Should I Contact My Ex Again?

What on earth for? Of course you shouldn’t. That doesn’t mean you can’t do it. It just means that you need to think about why you’re doing it first. You could end up with an extremely embarrassing experience on your hands if your ex: has someone else, doesn’t want to speak to you, or doesn’t even remember who the plug you are. Then you’ve placed yourself right back into the “bent over” position to receive more pain or abuse. I say no thanks to that. Maybe you should, too.

What Do I Say After the No Contact Rule?

If you are the person who initiated NC, then the first communication will be difficult (if you must do it). You can probably say anything you want because the other party will think you are crazy no matter what you say.

If you are the person who has been NCed, then you can probably start with an apology. There must be a reason for which you have been NCed. “How have you been?” “I was thinking about you and…” “Sorry things ended the way they did…” Any of those phrases may open dialogue—and I emphasize the word may.

There is no guarantee that the NC initiator will want to talk to you, and you need to ask yourself why you want a response from this person anyway. If you’re ego tripping—just stop it. If you have some positive output—meh. Maybe. Just understand that there is a high chance that you will receive a rejection/no reply, especially if the NC initiator went through hell to disassociate from you.

Silver Linings Playbook: Best BP Movie Ever

I finally had the opportunity to see Silver Linings Playbook (from 2012, lol), and I have to say—wow. It was the best bipolar disorder themed movie that I have seen yet. I wanted to watch it months ago, but the viewing had a stipulation on it such that I would have to sign up for yet another premium channel from my cable provider. The bill is already high enough. Tonight I saw that it was on for an unstipulated viewing, and I stayed up late to watch it. Bradley Cooper is one of my favorite actors, and I’ve been a lifelong DeNiro fan, as well.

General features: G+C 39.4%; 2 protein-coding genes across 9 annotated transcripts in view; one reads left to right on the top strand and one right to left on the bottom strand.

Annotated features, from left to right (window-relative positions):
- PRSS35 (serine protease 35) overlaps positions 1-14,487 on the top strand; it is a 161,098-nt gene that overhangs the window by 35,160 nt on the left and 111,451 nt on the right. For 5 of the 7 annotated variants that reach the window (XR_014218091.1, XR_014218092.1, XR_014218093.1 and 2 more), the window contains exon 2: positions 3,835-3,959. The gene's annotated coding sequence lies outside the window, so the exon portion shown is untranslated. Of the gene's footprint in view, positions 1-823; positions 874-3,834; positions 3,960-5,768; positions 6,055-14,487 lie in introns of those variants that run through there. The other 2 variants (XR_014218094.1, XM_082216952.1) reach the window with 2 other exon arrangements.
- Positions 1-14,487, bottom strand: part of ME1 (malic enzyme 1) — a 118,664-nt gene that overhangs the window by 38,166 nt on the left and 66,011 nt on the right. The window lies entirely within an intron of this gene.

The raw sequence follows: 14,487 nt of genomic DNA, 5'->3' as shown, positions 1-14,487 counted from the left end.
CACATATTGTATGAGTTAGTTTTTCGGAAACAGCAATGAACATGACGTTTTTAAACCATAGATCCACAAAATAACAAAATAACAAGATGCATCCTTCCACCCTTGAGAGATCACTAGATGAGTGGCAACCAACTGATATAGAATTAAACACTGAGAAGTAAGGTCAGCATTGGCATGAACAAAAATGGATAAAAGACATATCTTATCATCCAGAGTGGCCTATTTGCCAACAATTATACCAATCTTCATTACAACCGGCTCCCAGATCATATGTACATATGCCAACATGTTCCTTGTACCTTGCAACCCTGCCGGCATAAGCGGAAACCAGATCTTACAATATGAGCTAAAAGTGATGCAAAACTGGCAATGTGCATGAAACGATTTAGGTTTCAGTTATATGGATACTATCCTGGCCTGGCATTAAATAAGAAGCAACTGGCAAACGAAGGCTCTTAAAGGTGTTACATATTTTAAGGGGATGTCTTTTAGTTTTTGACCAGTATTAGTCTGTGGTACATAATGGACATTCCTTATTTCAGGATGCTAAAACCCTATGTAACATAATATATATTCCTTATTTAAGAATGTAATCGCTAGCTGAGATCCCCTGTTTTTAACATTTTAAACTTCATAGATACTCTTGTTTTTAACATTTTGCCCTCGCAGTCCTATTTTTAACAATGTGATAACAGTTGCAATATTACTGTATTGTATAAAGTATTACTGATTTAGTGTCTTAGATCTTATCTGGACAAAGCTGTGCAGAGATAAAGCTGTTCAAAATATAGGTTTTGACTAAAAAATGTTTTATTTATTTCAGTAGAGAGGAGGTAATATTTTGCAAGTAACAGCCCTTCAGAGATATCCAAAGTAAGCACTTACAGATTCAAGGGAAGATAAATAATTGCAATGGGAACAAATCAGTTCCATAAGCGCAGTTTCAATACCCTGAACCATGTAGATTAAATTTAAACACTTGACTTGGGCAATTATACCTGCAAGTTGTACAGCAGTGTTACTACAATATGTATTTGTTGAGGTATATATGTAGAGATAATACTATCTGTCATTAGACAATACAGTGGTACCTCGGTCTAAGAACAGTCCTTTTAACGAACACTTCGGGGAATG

The story was a bout a bipolar man trying to get his life (and wife) back together after spending eight months at the funny farm. He was very non-compliant in the beginning. He did not want to take his meds. He did not want to go to therapy. He believed he was right when he attacked the man he attacked, etc. He seemed to have delusions and auditory hallucinations when he was full-blown manic and un-medicated.

In the midst of getting his life together and trying win this wife (who had a restraining order on him) back, he met another woman of the crazy persuasion. She never stated her illness, but her symptoms also pointed to bipolar disorder. They did discuss various meds in the movie. I laughed because I’ve taken them all myself, except for lithium. Sounds too metallic for me.

The woman had lost her husband to a tragic accident, and she had a depressed episode and then a manic one shortly thereafter. She had some hypersexual escapades and so forth. Anyway, I liked the chemistry between the two bipolar individuals. They definitely had their challenges, but they also had a special understanding with each other that some “normal” people do not have with bipolar people.

They got into many fights over who was crazier. That happens a lot among mentally ill people. Unipolar depressives sometimes think they are better than bipolars. Bipolars and schizophrenics snarl at each other. Even people with the same illness get snooty when they don’t exhibit the same symptoms as other people. I’ve been guilty of it myself, and I was very wrong when I did that.

This movie gave some realistic depictions of “the illness.” It did not sugarcoat the disorder one bit. It did allow the viewers to see the artistic and romantic sides of bipolar people, however. It showed the viewers that bipolar people can have beautiful, meaningful relationships.

Quite a few other illnesses were in the movie, as well. I am certain that Robert DeNiro’s character had OCD or some such. The main character’s married male friend was a closet loon, as well. Chris Tucker’s character had some issues, etc. I can always recognize folks with illnesses.

The movie was superb, and everyone’s acting was spectacular. I liked the ending very much. One could definitely obtain a large amount of education on bipolar disorder by watching this movie.

Now, I am going to bed.